COLUMBIA — While Columbia citizens debate whether to introduce roll carts into Columbia's trash collection system, city officials are trying to keep another idea for the city's vehicles from getting tangled up in the controversy.
If passed, City Manager Mike Matthes' fiscal 2013 budget would increase the city's solid waste budget by $3.5 million to purchase 10 roll-cart garbage trucks that would be fueled by compressed natural gas. The city also would buy 10 natural gas-powered buses with a $2.66 million grant from the Federal Transit Administration. The new vehicles would replace eight diesel garbage trucks and 10 diesel transit vehicles.
Natural gas trucks would cost $40,000 more than diesel-powered ones, but buying the 20 vehicles would save the city an estimated $150,000 a year. That's because a gallon of natural gas is about $1.40 cheaper than diesel, Public Works Department spokesman Steven Sapp said.
It would also reduce the city's dependence on foreign oil sources and price shocks, Sapp said.
"Compressed natural gas is abundantly available in the United States," Sapp said. "It has a bit of a made-in-America label to it."
At the July 2 meeting of the Columbia City Council, Matthes said the decision to buy natural gas vehicles is separate from that of converting the garbage fleet to handle roll carts.
"You don't have to do both. You can do one or the other," Matthes said at the meeting.
At its Aug. 20 meeting, the council passed a motion by Third Ward Councilman Gary Kespohl to put the money for roll-carts into a contingency fund. The council will have to vote to release the money.
Kespohl said he doesn't want to inhibit funding for natural gas vehicles. "I think it's a good idea."
The idea has sparked its own debate, however. Monta Welch, executive director of the Columbia Climate Change Coalition, spoke against the purchase of the new vehicles at the council's Aug. 20 meeting.
Although Welch acknowledges natural gas emissions are cleaner than those of diesel, she objects to the process of extracting it.
"It's an extremely polluting process," Welch said. "People are getting ill from this. We cannot afford to contaminate our water supplies."
Hydraulic fracturing, commonly called "fracking," involves pumping pressurized fluids into underground shale deposits to create fractures from which natural gas is extracted. The pressurized fluids are "water-based" but also contain "chemical additives," according to a report prepared for the U.S. Department of Energy by the Ground Water Protection Council.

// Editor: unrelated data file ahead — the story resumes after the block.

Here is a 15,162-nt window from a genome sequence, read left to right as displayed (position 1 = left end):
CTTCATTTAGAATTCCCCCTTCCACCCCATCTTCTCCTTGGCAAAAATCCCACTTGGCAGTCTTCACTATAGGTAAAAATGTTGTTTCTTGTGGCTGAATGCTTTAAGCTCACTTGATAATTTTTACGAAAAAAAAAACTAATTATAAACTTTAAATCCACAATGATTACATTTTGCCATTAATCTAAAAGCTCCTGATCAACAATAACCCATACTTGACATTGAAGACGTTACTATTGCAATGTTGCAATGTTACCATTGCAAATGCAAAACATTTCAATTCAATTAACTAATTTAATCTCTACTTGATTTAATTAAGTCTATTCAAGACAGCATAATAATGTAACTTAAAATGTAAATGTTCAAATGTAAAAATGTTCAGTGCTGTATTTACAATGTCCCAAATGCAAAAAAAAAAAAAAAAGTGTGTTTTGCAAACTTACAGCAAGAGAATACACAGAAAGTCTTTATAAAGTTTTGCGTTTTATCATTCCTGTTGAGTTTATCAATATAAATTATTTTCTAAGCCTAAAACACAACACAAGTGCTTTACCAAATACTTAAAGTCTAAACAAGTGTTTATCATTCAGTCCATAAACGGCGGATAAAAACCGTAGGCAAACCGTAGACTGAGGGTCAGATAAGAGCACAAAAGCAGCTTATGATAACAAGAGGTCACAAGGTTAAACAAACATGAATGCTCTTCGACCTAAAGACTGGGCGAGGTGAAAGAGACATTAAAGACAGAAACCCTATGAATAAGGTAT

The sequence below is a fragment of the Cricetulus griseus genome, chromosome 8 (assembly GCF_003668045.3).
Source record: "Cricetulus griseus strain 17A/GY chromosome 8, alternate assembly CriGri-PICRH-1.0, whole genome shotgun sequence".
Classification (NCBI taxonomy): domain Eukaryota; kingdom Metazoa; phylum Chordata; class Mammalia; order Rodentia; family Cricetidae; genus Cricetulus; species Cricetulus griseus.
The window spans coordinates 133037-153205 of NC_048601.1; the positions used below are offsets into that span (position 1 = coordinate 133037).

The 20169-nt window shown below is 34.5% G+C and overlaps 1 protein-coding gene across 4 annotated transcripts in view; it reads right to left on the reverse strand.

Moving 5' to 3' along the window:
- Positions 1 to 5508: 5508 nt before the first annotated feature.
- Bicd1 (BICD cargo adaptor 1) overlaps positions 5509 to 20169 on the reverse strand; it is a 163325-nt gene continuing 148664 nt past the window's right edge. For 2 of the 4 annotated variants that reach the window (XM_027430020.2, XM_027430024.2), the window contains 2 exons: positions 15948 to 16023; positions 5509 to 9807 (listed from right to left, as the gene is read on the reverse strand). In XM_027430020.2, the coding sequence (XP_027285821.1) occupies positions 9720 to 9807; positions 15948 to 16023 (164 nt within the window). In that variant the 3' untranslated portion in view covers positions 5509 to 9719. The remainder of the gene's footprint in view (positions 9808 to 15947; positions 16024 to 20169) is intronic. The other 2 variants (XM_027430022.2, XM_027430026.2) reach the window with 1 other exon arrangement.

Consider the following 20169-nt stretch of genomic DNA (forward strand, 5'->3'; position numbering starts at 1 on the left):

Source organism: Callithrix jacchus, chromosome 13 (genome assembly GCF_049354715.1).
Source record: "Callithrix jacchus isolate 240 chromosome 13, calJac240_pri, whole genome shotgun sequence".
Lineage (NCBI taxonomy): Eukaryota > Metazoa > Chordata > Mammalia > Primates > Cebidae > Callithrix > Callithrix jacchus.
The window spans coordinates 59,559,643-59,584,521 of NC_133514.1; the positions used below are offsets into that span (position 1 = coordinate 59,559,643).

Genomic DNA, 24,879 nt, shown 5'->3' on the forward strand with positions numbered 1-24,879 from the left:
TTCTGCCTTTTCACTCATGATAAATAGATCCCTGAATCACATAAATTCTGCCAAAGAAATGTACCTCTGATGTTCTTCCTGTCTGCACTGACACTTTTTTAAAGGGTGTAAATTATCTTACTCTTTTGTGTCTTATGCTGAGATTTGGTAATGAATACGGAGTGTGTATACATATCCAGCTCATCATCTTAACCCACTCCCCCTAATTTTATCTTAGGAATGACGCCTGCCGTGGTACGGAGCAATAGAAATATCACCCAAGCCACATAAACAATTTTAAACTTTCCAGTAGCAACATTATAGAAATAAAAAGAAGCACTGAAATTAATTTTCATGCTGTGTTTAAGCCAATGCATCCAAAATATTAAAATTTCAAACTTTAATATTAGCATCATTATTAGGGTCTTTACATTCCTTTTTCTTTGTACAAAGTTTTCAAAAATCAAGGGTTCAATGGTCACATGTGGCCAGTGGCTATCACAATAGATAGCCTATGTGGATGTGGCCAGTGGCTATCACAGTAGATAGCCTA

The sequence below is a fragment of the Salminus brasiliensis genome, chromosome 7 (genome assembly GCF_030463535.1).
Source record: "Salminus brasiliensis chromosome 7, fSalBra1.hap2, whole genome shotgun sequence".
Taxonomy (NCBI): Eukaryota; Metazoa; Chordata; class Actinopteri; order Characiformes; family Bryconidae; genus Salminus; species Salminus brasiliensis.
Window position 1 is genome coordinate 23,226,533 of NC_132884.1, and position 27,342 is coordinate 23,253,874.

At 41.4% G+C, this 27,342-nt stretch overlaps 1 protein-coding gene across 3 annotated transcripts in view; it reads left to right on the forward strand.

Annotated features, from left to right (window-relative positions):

The Environmental Protection Agency website lists contamination of drinking water as a "known risk" of fracking. The Safe Drinking Water Act has set restrictions for "well siting, construction and operation," according to the website.
Welch would prefer that the city buy trucks powered by electricity.
"We've been thought of as a forward-thinking, progressive city," Welch said, referring to an ordinance Columbia voters passed in 2004 that required the city to receive 15 percent of its energy from renewable sources by 2022. "We need to continue with this way of thinking."
Sapp pointed out that every energy source has its environmental downsides. A hybrid electric truck would have to charge its battery with power coming from coal or nuclear plants, and oil production causes conflicts around the world, he said.
"Our goal is to be environmentally friendly where we can," Sapp said.
City officials have been speaking with Clean Energy Fuels, a company based in Seal Beach, Calif., about building a natural gas station in Columbia. State and federal funds would pay for the station, Sapp said.
In addition to fueling Columbia's vehicles, the station could serve natural gas vehicles from other areas of the state. There are natural gas stations in St. Louis and Kansas City but none in between, Kespohl said.
"Other fleets will need a place to fuel, which Columbia is well-situated for," Sapp said.
According to the budget, the city would save $1.1 million a year by converting all 353 of its vehicles to natural gas.
"We would do it through an attrition process. A couple a year," Sapp said.
Supervising editor is Scott Swafford.